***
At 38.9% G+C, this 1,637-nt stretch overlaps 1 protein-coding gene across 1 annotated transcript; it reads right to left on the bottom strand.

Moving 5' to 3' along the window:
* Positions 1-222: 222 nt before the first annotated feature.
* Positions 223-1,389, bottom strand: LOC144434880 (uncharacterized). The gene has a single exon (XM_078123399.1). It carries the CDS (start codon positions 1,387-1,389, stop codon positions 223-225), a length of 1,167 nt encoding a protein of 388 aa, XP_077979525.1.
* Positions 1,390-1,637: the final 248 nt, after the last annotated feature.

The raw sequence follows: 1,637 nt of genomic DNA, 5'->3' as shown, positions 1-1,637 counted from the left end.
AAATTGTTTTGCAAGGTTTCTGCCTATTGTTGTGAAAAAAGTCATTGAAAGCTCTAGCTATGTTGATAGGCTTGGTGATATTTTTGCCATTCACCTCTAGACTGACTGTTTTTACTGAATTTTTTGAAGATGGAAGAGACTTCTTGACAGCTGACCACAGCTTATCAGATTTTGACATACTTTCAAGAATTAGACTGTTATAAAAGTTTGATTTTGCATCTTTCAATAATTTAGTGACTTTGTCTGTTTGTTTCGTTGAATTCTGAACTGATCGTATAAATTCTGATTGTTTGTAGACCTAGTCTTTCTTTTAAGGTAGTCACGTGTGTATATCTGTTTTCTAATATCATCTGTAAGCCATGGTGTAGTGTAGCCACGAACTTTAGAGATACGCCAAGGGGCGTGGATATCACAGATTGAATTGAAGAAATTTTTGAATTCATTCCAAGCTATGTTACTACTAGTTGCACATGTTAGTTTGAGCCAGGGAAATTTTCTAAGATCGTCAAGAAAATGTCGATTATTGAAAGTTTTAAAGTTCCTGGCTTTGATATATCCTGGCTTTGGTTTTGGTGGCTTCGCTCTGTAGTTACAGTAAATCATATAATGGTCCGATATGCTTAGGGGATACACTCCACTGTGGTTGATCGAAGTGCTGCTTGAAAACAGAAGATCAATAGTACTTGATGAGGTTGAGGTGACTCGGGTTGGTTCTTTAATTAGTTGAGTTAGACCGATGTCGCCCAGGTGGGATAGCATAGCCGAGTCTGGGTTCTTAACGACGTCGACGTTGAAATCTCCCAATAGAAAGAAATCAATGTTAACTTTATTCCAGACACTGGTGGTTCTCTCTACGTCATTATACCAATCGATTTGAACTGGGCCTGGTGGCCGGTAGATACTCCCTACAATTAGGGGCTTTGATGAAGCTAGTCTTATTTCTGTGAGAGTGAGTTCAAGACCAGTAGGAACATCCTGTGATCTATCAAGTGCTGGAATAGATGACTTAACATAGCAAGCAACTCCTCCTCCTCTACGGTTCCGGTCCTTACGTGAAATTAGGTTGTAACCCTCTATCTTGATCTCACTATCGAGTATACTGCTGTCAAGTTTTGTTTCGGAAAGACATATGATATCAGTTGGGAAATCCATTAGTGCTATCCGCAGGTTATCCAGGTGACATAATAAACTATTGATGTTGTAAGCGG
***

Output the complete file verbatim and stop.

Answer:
At 38.9% G+C, this 1,637-nt stretch overlaps 1 protein-coding gene across 1 annotated transcript; it reads right to left on the bottom strand.

Moving 5' to 3' along the window:
* Positions 1-222: 222 nt before the first annotated feature.
* Positions 223-1,389, bottom strand: LOC144434880 (uncharacterized). The gene has a single exon (XM_078123399.1). It carries the CDS (start codon positions 1,387-1,389, stop codon positions 223-225), a length of 1,167 nt encoding a protein of 388 aa, XP_077979525.1.
* Positions 1,390-1,637: the final 248 nt, after the last annotated feature.

The raw sequence follows: 1,637 nt of genomic DNA, 5'->3' as shown, positions 1-1,637 counted from the left end.
AAATTGTTTTGCAAGGTTTCTGCCTATTGTTGTGAAAAAAGTCATTGAAAGCTCTAGCTATGTTGATAGGCTTGGTGATATTTTTGCCATTCACCTCTAGACTGACTGTTTTTACTGAATTTTTTGAAGATGGAAGAGACTTCTTGACAGCTGACCACAGCTTATCAGATTTTGACATACTTTCAAGAATTAGACTGTTATAAAAGTTTGATTTTGCATCTTTCAATAATTTAGTGACTTTGTCTGTTTGTTTCGTTGAATTCTGAACTGATCGTATAAATTCTGATTGTTTGTAGACCTAGTCTTTCTTTTAAGGTAGTCACGTGTGTATATCTGTTTTCTAATATCATCTGTAAGCCATGGTGTAGTGTAGCCACGAACTTTAGAGATACGCCAAGGGGCGTGGATATCACAGATTGAATTGAAGAAATTTTTGAATTCATTCCAAGCTATGTTACTACTAGTTGCACATGTTAGTTTGAGCCAGGGAAATTTTCTAAGATCGTCAAGAAAATGTCGATTATTGAAAGTTTTAAAGTTCCTGGCTTTGATATATCCTGGCTTTGGTTTTGGTGGCTTCGCTCTGTAGTTACAGTAAATCATATAATGGTCCGATATGCTTAGGGGATACACTCCACTGTGGTTGATCGAAGTGCTGCTTGAAAACAGAAGATCAATAGTACTTGATGAGGTTGAGGTGACTCGGGTTGGTTCTTTAATTAGTTGAGTTAGACCGATGTCGCCCAGGTGGGATAGCATAGCCGAGTCTGGGTTCTTAACGACGTCGACGTTGAAATCTCCCAATAGAAAGAAATCAATGTTAACTTTATTCCAGACACTGGTGGTTCTCTCTACGTCATTATACCAATCGATTTGAACTGGGCCTGGTGGCCGGTAGATACTCCCTACAATTAGGGGCTTTGATGAAGCTAGTCTTATTTCTGTGAGAGTGAGTTCAAGACCAGTAGGAACATCCTGTGATCTATCAAGTGCTGGAATAGATGACTTAACATAGCAAGCAACTCCTCCTCCTCTACGGTTCCGGTCCTTACGTGAAATTAGGTTGTAACCCTCTATCTTGATCTCACTATCGAGTATACTGCTGTCAAGTTTTGTTTCGGAAAGACATATGATATCAGTTGGGAAATCCATTAGTGCTATCCGCAGGTTATCCAGGTGACATAATAAACTATTGATGTTGTAAGCGG